Gráinne’s latest plan to prevent the evolution of modern technology involves changing the witch scene(s) in Shakespeare’s Macbeth by adding real, very dangerous spells. Of course, Mel and Tristan are trying their best to prevent this, which results in the reader spending time with Will Shakespeare, and the titular Master of the Revels, Edmund Tilney, in Jacobean London.

I enjoyed this sequel, including the brush up on Shakespearean London. In fact, I couldn’t put it down and read it until the small hours of the morning. Still, there are a few things that I didn’t like about the book.

Mainly, the lack of help for some of the characters on DEDE who have gone AWOL felt strange. I’m not spoiling the story beyond what you can find in the blurb and in the pre-published prologue; contrary to all the rescue attempts we’ve seen in DODO, nobody seems to be too stressed to look into the missing DOer(s). Their absence is noted, and is fretted about, but it seems to be the opportune moment to introduce new and other characters’ stories. We know why Frank is absent, from the prologue, but not even Rebecca seems to be too worried about it at first; until she vanishes without further explanations. Tristan’s not reporting back leads to his new-to-the-whole-thing-but-Shakespearean-actress sister to be sent to 1606 to make sure the ‘cursed’ play turns out right. These plot holes are mildly annoying, especially since I am sure the reasons for the longer than planned absences will not or cannot be explained in the next sequel.

4/5 Harpy Eagles

Ghosthunting in Edinburgh

T.L. Huchu’s The Library of the Dead, published 04 February 2021, is the first book in a new Urban Fantasy series set in a post-apocalyptic(?) Edinburgh.

Ropa is a 15 year old ‘ghostalker'[sic], which means she talks to ghosts and delivers their messages to friends and family within the city limits of Edinburgh. From time to time she dabbles in exorcism too. When a charity case ghost asks her to find her lost son, Ropa finds herself in the middle of a scheme that she can only solve with the help of old and new friends.

I liked most of the world-building, though I would have liked to know more about how Edinburgh, or Great Britain, or even the world, ended up being what it is right now. It’s hinted at only very vaguely. The titular Library of the Dead also only makes up a small part of the story and I would have liked to see much more of it. I hope it gets a bigger part in the sequel(s).

This is a fast paced story that’s taking you through the streets of Edinburgh, with a fun group of characters. Potential YA readers might be stumped by the 80s and 90s pop culture references throughout the book. I’m still curious to know how young Ropa – in a time sometime in the future(?) – came to know all those things.

3.5/5 Harpy Eagles; I’ll give it 3 Goodreads stars though, because I wanted more background knowledge to the world and wanted to see more of the library.

One Day All This Will Be Yours – Short Review

This novella by one of my favorite sci-fi authors, Adrian Tchaikovsky, is FUN. If you like new spins on time travel stories, it’s the perfect story. I don’t want to spoil too much, but think about what happens after a time war.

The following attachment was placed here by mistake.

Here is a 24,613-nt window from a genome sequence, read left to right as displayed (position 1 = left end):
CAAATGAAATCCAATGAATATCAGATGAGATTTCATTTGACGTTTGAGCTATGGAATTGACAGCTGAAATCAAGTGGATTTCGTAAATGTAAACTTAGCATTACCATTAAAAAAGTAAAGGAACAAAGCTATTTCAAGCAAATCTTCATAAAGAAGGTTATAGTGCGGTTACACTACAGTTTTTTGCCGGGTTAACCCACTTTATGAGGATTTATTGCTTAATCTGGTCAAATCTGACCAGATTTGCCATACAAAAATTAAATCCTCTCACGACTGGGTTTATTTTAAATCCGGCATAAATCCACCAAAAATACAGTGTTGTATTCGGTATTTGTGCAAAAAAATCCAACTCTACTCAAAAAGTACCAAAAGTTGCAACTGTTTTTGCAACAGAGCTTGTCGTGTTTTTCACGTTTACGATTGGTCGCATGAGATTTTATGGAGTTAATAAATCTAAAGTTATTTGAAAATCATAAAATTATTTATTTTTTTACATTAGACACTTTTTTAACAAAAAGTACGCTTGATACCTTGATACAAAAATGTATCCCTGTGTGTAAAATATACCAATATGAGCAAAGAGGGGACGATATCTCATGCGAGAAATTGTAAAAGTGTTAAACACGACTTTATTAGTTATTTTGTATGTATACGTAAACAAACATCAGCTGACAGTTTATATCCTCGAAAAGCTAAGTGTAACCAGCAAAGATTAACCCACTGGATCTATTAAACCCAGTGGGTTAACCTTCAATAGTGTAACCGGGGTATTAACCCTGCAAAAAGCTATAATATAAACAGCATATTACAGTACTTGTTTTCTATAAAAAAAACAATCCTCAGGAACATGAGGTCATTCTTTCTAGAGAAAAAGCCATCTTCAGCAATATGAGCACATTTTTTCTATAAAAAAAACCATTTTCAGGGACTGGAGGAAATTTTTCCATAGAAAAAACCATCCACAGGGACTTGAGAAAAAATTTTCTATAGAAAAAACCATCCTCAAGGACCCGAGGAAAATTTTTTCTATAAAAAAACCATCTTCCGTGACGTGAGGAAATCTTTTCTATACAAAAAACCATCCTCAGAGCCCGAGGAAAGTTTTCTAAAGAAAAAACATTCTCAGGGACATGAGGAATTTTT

If it weren’t for one crucial flaw in the logic of the story, this would have been a 5/5 ducks read for me. Unfortunately, there is, and there has to be for the story to work. If you read the book, can you guess what I mean?

Welcome to the end of time. It’s a perfect day.

adrian tchaikovsky, one day all this will be yours

4/5 Duckies

Lose Your Temper with Me

Nicky Drayden is an author who should get a lot more attention, if you ask me. Temper was quite the experience. It starts out as your regular kind of urban fantasy, and features a bunch of annoying teenagers. But things spiral out of control quite fast.

In this version of South Africa, it is normal to have a twin to balance each other’s character traits. The seven vices and virtues are split between each pair of twins and the vices are marked on your body for the whole world to see. The twin with more vices is seen as the lesser one and often faces severe discrimination and poverty, while the twin with more virtues goes on to lead a privileged life. The world building is very strong and believable, without needing to explain every last detail. Bonus points for introducing a third gender with ey/eir as pronouns.

Our main character is Auben, one of the rare cases with six vices and therefore destined to get into a lot of trouble. As can be imagined, the relationship with his holier-than-thou six-virtue-twin Kasim is getting more and more strained the older they get. When Auben begins to hear a voice that really speaks to his darker side and may be Icy Blue, the most powerful demon of their religion, their relationship really starts to fall apart.

Usually I don’t stick with books starring really annoying teenagers – and believe me, this book is full of them – but since their behaviour was always rooted in their vices/virtues I could stand it and follow along. Once the story around Icy Blue really comes into focus, things really hit the fan and it even gets quite gory. It was just so much fun to witness the mayhem.

The main thing I liked about this book is that all characters are morally grey, even the most virtuous ones. Maybe especially them? Ultimately, it is a story about how labels like vice markers do not define you. I do not give it a full star rating because you really have to get through a couple of pages full of teenage drama before the fun really starts.

4/5 Magpies

Astronettes? Lady Astronauts? Astronauts!

Mary Robinette Kowal’s Lady Astronaut Universe series is the latest rabbit hole I fell down. Or should I say a black hole that drew me in? Three main works have been published so far, as well as two novellas. Book four will hopefully hit the shelves next year.

I’d wanted to read The Calculating Stars for some time but the audiobook kept gathering dust on my TBR. After listening to The Original, co-authored by MRK, I decided to not ignore it any longer.